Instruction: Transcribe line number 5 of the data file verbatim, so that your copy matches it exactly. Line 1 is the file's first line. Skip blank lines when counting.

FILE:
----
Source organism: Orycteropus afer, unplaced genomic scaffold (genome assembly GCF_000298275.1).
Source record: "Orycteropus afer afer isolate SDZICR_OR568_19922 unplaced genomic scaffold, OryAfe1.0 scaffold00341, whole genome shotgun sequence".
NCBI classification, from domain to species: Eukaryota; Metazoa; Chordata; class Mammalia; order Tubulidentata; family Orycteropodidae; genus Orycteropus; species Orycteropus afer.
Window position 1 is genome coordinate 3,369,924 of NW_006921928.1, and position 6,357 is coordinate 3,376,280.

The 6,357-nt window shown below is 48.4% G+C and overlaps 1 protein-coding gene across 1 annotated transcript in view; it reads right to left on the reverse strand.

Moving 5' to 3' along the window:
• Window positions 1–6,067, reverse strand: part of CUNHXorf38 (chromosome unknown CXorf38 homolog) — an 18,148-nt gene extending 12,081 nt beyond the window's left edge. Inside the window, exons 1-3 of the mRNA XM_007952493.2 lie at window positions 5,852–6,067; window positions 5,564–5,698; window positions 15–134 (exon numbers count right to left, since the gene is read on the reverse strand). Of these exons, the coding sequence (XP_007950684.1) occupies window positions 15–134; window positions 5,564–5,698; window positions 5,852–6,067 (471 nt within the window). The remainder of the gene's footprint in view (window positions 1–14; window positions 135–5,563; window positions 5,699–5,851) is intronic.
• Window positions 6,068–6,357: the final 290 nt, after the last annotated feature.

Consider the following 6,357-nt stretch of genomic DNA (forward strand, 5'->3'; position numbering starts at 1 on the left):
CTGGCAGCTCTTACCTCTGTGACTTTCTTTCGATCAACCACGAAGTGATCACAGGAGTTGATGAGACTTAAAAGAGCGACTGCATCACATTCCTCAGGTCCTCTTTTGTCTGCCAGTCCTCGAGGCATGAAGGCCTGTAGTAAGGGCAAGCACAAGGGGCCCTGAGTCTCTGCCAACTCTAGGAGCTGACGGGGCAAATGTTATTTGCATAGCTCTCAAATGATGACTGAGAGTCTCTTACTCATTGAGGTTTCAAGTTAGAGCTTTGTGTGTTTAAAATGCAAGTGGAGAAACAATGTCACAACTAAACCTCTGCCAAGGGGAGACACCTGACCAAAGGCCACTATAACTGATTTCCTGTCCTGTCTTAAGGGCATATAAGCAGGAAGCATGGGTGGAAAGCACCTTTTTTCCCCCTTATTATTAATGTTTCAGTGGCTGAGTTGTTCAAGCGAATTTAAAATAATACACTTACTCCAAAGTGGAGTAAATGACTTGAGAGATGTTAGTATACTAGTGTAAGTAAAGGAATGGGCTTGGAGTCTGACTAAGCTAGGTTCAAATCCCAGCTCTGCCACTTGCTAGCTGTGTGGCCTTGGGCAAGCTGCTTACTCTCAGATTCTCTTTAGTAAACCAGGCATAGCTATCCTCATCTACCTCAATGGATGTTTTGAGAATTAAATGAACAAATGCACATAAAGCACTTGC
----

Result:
The 6,357-nt window shown below is 48.4% G+C and overlaps 1 protein-coding gene across 1 annotated transcript in view; it reads right to left on the reverse strand.